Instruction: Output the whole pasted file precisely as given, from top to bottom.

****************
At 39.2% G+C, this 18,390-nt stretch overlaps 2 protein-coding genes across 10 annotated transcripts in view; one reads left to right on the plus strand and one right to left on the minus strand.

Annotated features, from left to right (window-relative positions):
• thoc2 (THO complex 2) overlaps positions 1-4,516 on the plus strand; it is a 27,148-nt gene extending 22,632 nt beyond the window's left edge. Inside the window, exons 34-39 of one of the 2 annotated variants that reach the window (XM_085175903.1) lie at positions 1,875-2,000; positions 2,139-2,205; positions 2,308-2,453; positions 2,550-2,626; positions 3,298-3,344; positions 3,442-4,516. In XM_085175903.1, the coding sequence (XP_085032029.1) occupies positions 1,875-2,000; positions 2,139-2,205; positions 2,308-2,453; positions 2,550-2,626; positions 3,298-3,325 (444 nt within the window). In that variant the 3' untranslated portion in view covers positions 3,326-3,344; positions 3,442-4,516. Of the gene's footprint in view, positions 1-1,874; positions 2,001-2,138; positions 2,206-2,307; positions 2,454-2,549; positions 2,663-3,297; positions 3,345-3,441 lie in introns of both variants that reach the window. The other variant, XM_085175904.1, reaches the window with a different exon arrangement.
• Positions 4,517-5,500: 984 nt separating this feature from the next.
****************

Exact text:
At 39.2% G+C, this 18,390-nt stretch overlaps 2 protein-coding genes across 10 annotated transcripts in view; one reads left to right on the plus strand and one right to left on the minus strand.

Annotated features, from left to right (window-relative positions):
• thoc2 (THO complex 2) overlaps positions 1-4,516 on the plus strand; it is a 27,148-nt gene extending 22,632 nt beyond the window's left edge. Inside the window, exons 34-39 of one of the 2 annotated variants that reach the window (XM_085175903.1) lie at positions 1,875-2,000; positions 2,139-2,205; positions 2,308-2,453; positions 2,550-2,626; positions 3,298-3,344; positions 3,442-4,516. In XM_085175903.1, the coding sequence (XP_085032029.1) occupies positions 1,875-2,000; positions 2,139-2,205; positions 2,308-2,453; positions 2,550-2,626; positions 3,298-3,325 (444 nt within the window). In that variant the 3' untranslated portion in view covers positions 3,326-3,344; positions 3,442-4,516. Of the gene's footprint in view, positions 1-1,874; positions 2,001-2,138; positions 2,206-2,307; positions 2,454-2,549; positions 2,663-3,297; positions 3,345-3,441 lie in introns of both variants that reach the window. The other variant, XM_085175904.1, reaches the window with a different exon arrangement.
• Positions 4,517-5,500: 984 nt separating this feature from the next.